Israeli Consul General to New England: Trump Still a Friend to Israel
Even as Jewish leaders in America condemn Donald Trump’s appointment of Breitbart News’ Steve Bannon, Israel’s Consul General to New England, Yehuda Yaakov, says the President-Elect and those surrounding him remain friends of Israel.
“The Prime Minister’s had a conversation with President-Elect Trump, and following that conversation, he emphasized that the President-Elect expressed a very deep friendship for Israel, which has characterized both him and the team around him for years,” Yaakov said in a phone interview Monday.
When asked if he was worried by either Bannon’s appointment to a senior adviser and strategist role in Trump’s White House team, or the antisemitic website he helped build into the nexus of the so-called “alt-right” movement it is today, Yaakov deferred to Prime Minister Benjamin Netanyahu’s remarks on the subject.
“We aren’t a part of the domestic debate. President-Elect Trump has shown his friendship for Israel over time—both him, and the people around him,” Yaakov added.
In the wake of Trump’s upset over Democratic challenger Hillary Clinton last week, Netanyahu called on government officials to refrain from commenting on the prospect of his presidency. Netanyahu was one of the first foreign leaders Trump called after winning the contentious election last week.
“President-elect Trump is a true friend of the State of Israel and I look forward to working with him to advance security, stability and peace in our region,” Netanyahu said in a statement. On Facebook, the Prime Minister said that Melania Trump and Sara Netanyahu also shared a “heartfelt and warm” phone conversation.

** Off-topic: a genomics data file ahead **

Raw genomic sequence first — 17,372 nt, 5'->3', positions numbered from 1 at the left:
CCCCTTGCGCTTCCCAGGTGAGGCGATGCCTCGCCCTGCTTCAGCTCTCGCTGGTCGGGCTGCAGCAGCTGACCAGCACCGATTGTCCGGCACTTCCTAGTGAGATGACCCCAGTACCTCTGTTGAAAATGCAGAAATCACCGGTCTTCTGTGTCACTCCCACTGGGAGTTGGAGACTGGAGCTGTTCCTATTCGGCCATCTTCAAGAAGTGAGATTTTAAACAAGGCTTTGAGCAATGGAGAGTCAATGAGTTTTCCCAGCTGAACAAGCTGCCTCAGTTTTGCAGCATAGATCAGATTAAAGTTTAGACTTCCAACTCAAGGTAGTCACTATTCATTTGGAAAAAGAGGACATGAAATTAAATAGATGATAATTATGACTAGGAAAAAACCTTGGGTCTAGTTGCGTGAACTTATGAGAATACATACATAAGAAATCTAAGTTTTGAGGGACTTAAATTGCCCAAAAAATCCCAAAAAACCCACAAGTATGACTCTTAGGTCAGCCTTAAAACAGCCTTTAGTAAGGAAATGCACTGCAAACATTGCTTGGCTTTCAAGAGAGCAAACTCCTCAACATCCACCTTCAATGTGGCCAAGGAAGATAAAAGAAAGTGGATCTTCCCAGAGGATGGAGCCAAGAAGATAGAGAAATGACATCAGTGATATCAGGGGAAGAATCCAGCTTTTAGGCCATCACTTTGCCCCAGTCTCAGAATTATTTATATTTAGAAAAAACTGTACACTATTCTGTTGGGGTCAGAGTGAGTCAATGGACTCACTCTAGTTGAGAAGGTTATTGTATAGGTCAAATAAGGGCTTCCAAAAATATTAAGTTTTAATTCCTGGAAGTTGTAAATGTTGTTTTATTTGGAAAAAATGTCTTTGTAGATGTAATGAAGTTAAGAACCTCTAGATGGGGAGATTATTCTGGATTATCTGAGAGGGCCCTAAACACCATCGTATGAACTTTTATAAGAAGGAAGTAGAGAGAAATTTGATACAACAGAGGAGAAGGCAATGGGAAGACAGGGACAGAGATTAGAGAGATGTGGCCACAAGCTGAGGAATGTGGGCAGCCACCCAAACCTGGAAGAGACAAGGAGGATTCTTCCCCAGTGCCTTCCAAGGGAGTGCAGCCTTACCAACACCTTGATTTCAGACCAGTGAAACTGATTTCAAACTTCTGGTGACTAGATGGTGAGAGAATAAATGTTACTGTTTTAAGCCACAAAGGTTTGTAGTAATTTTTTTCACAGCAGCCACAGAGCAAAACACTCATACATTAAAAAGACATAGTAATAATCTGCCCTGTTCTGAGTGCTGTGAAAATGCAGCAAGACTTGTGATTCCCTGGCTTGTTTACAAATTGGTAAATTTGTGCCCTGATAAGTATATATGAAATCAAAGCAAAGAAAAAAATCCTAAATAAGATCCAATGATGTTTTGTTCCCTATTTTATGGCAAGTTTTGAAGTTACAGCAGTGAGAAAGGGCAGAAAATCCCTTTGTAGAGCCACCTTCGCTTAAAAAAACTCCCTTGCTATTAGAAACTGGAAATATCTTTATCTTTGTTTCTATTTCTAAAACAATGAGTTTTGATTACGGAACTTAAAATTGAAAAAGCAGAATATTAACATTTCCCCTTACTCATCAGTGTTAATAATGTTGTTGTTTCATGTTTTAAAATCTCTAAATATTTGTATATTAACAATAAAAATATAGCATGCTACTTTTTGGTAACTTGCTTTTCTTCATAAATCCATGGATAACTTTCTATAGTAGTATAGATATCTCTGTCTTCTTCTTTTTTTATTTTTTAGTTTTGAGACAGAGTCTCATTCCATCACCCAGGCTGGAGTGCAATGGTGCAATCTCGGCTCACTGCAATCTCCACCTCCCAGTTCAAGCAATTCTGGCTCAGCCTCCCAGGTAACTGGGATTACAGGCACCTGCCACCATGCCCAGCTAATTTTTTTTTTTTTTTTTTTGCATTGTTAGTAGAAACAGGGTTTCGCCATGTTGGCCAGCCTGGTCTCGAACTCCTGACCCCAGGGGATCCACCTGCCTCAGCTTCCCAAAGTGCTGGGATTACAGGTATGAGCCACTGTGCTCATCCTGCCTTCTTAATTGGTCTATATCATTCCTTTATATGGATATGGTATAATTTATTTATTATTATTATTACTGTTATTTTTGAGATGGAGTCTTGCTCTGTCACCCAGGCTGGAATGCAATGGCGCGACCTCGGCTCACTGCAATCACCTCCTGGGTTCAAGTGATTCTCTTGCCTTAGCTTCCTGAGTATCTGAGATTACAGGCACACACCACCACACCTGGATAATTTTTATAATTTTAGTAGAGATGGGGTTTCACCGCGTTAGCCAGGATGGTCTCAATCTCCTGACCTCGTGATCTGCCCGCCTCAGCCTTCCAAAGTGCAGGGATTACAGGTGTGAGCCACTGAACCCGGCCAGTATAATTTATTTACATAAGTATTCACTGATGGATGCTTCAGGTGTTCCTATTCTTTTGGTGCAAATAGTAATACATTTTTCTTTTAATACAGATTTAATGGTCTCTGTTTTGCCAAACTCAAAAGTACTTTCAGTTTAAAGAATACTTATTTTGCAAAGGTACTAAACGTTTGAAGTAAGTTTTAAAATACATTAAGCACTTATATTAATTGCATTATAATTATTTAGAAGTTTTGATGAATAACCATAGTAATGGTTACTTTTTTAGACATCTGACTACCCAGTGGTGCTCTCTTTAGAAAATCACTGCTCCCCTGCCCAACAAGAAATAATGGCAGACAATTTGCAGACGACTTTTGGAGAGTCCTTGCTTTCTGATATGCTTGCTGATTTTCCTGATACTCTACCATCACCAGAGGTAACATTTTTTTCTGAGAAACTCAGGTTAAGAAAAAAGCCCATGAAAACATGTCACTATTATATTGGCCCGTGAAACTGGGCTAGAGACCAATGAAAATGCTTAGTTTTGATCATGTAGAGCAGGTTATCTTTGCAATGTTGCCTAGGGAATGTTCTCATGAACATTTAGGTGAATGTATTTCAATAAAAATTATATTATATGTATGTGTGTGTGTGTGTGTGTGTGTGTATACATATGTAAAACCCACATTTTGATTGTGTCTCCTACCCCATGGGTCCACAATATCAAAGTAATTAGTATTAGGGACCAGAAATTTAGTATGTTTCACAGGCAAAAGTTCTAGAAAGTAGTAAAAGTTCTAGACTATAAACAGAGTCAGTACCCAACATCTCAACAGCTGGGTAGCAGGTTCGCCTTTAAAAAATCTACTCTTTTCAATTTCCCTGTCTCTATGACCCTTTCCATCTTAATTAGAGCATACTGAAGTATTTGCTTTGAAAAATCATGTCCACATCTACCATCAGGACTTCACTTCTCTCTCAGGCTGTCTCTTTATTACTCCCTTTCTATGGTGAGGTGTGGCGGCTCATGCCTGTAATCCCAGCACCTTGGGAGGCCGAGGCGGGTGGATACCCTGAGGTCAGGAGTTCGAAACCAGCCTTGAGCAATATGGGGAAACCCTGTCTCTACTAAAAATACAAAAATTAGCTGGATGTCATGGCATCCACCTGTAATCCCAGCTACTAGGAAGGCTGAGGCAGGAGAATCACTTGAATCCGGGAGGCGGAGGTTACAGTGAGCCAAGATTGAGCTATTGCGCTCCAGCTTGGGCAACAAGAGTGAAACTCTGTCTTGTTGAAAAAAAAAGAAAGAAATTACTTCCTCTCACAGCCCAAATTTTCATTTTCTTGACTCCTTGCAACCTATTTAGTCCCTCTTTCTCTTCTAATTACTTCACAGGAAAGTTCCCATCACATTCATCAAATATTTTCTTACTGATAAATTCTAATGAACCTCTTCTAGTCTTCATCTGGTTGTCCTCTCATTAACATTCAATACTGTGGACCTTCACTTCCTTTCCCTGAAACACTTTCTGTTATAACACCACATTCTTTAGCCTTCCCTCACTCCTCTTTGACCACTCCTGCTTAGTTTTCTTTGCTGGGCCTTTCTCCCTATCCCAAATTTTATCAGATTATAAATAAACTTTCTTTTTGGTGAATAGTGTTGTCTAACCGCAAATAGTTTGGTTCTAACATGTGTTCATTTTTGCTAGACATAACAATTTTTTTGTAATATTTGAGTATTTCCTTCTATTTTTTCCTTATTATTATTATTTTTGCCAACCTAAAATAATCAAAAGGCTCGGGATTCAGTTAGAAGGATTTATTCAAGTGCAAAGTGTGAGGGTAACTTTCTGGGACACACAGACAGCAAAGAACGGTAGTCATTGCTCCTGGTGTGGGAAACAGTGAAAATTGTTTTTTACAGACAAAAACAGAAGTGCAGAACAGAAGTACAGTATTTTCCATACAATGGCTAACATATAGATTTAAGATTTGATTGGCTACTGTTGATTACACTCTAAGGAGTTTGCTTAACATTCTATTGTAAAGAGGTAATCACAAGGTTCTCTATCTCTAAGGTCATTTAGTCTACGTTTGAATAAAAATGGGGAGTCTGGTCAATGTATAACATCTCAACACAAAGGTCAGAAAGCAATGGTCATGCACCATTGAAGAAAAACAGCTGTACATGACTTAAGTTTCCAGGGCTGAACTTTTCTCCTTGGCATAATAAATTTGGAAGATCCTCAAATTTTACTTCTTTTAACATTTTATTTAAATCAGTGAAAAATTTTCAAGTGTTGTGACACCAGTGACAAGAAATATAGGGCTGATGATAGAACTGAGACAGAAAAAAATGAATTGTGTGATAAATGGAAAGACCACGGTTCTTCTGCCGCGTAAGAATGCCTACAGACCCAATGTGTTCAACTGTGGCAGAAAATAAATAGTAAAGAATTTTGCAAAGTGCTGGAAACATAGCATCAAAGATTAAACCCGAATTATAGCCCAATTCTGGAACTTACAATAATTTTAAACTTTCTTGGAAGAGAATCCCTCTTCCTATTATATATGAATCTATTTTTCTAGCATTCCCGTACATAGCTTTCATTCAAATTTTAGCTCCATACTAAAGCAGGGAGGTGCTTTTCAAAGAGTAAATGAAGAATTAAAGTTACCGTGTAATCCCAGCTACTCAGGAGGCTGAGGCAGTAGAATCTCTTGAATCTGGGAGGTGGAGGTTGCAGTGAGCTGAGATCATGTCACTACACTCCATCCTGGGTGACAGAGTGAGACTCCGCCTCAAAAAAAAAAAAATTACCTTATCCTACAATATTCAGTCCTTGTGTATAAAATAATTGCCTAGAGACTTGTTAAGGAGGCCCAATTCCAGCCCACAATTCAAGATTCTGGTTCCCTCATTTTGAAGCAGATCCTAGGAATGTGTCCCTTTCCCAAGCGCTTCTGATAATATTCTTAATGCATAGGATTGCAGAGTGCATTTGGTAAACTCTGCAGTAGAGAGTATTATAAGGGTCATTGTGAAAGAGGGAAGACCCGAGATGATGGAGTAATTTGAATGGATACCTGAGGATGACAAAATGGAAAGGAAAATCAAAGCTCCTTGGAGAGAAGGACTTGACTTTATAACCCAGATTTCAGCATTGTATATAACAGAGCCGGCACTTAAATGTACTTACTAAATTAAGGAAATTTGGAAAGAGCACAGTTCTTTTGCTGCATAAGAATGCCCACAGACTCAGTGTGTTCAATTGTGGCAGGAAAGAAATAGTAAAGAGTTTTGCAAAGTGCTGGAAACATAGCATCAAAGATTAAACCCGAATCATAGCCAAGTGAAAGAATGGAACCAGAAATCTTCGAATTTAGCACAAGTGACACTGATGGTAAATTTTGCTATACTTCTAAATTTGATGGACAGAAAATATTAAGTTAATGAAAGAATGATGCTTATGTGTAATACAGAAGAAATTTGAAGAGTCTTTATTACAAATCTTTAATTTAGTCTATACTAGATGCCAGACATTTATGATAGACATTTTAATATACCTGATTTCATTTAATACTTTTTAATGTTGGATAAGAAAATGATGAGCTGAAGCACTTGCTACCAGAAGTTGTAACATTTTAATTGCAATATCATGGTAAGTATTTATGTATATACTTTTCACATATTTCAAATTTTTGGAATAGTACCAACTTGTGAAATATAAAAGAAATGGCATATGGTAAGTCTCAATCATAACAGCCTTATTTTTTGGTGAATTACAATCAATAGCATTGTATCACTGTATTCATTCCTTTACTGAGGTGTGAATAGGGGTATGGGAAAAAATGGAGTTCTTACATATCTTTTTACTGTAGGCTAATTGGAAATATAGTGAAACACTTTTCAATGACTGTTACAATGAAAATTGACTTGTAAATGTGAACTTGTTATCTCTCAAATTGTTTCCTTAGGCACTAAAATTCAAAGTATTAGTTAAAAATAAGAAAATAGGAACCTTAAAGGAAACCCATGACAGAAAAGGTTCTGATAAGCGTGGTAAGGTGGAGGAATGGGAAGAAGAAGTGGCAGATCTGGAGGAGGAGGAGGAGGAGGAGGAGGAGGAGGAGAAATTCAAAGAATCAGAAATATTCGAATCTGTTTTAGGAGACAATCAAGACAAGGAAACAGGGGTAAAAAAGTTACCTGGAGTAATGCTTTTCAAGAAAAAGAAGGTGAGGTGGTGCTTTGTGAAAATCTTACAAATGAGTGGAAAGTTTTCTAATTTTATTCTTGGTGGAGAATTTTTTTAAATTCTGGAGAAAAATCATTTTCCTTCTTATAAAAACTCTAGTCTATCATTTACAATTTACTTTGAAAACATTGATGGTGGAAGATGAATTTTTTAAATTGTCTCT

“[They] discussed the great challenge of raising children under the spotlight that accompanies their fathers who were elected as world leaders. Additionally, they discussed the great importance of emphasizing family time as part of their role as mothers in order to enable their children to grow up in a normal way like all their friends,” Netanyahu said.
Jewish organizations in America, from the Anti-Defamation League to the National Jewish Democratic Committee, have rebuked Trump’s appointment of Bannon, whose ex-wife said in sworn affidavits that he didn’t want his twin daughters attending an elite Los Angeles private school with “whiny brat” Jews. Bannon has denied this.
“It is a sad day when a man who presided over the premier website of the ‘alt-right’—a loose-knit group of white nationalists and unabashed anti-Semites and racists—is slated to be a senior staff member in the ‘people’s house,’” said ADL CEO Jonathan Greenblatt in a statement.
The American Israeli Public Affairs Committee (AIPAC) was reportedly “privately apoplectic” at Bannon’s appointment, but refused to make a statement as a matter of policy.
AIPAC will not comment on appointment of Steve Bannon due to “long-standing policy of not taking positions on presidential appointments”
— Nathan Guttman (@nathanguttman) November 14, 2016
“We have a very good relationship with our friends in the wider community,” Yaakov said. “They’re going to express whatever opinion they’re going to express, and we’re going to have to leave it at that. It’s certainly not my place to comment.”